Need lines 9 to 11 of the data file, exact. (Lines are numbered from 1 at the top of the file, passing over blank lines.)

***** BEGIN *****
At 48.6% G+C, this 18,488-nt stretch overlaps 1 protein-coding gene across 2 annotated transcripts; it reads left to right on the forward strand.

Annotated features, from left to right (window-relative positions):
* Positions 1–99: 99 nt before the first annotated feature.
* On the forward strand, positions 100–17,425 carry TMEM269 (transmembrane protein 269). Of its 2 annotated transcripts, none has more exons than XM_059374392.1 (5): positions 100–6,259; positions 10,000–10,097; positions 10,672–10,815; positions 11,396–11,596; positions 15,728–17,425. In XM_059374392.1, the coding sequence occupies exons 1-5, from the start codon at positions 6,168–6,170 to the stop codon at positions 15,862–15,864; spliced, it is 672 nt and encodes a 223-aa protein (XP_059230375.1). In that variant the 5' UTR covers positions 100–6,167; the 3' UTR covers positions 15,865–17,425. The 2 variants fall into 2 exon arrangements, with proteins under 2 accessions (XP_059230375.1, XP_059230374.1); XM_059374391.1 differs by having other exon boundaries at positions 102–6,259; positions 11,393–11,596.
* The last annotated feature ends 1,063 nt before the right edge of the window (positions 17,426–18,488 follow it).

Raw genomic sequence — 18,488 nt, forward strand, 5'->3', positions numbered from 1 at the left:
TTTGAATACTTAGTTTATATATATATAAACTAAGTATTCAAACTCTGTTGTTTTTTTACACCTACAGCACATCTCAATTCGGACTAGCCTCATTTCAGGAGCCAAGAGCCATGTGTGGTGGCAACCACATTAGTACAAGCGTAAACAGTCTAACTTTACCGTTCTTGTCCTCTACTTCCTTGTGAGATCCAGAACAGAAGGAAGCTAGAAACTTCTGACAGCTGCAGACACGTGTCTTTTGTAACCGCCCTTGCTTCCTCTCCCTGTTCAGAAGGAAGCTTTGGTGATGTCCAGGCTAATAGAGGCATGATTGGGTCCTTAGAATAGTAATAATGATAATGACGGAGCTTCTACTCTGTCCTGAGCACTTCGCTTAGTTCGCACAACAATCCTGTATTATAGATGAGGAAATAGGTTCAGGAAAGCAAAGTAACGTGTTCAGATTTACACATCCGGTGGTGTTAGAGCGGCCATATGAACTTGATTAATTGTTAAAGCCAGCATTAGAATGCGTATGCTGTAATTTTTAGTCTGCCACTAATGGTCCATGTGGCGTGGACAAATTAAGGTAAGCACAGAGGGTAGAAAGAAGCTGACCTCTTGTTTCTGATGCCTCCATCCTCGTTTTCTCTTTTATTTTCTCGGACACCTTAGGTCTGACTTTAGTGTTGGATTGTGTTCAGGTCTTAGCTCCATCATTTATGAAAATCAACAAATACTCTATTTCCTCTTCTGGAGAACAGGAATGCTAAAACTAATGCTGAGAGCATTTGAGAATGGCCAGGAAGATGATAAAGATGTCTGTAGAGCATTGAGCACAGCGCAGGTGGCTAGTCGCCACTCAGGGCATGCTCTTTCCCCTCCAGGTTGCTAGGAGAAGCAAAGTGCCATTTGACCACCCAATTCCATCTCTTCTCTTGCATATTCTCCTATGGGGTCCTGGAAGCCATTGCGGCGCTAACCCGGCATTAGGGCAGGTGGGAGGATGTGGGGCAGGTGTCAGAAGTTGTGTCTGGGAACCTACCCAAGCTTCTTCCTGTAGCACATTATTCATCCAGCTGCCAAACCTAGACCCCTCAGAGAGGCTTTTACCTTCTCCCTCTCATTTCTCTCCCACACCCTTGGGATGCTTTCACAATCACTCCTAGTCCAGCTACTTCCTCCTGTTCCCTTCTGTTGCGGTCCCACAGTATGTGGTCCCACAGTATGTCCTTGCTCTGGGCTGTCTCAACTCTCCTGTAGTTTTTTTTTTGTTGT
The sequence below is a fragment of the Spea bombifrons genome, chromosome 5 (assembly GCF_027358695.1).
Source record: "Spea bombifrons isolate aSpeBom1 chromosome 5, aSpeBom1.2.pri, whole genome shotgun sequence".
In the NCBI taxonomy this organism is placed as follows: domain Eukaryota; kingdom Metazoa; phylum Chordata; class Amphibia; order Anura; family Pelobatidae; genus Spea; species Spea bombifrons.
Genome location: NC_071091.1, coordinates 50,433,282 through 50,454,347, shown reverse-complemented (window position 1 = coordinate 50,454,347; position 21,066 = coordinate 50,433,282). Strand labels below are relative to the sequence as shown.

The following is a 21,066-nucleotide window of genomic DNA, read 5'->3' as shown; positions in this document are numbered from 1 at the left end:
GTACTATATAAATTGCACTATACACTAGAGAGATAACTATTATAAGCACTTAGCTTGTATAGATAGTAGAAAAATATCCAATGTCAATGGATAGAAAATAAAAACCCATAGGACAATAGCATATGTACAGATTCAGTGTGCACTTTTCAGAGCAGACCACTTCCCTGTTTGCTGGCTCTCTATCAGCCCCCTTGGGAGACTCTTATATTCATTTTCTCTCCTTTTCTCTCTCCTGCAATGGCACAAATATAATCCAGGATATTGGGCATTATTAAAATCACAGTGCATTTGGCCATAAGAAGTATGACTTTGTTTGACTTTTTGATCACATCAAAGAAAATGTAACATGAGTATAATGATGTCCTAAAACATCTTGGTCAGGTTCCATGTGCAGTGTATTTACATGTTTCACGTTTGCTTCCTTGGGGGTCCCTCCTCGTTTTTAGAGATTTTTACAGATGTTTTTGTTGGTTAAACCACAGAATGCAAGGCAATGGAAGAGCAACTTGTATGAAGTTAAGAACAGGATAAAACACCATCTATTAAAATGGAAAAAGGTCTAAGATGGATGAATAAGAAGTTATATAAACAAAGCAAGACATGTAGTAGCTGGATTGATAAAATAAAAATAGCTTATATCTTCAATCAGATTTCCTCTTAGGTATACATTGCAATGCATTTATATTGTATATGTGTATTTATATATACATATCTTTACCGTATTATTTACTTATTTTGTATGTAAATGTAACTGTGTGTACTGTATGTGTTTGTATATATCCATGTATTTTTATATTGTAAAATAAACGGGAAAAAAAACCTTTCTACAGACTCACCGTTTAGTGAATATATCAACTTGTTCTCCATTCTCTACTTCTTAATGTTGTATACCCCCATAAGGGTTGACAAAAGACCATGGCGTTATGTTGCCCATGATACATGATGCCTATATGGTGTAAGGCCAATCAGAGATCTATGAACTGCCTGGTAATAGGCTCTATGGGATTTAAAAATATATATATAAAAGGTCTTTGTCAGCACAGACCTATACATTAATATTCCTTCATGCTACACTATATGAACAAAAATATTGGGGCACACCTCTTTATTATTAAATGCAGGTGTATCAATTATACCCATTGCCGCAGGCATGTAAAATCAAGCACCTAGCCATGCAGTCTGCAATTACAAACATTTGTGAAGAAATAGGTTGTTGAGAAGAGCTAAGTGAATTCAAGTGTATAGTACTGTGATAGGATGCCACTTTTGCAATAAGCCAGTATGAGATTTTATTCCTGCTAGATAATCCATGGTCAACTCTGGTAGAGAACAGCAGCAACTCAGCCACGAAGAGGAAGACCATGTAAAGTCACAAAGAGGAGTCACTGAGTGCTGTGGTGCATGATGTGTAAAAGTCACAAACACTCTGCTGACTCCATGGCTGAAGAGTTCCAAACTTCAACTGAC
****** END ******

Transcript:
Source record: "Spea bombifrons isolate aSpeBom1 chromosome 5, aSpeBom1.2.pri, whole genome shotgun sequence".
In the NCBI taxonomy this organism is placed as follows: domain Eukaryota; kingdom Metazoa; phylum Chordata; class Amphibia; order Anura; family Pelobatidae; genus Spea; species Spea bombifrons.
Genome location: NC_071091.1, coordinates 50,433,282 through 50,454,347, shown reverse-complemented (window position 1 = coordinate 50,454,347; position 21,066 = coordinate 50,433,282). Strand labels below are relative to the sequence as shown.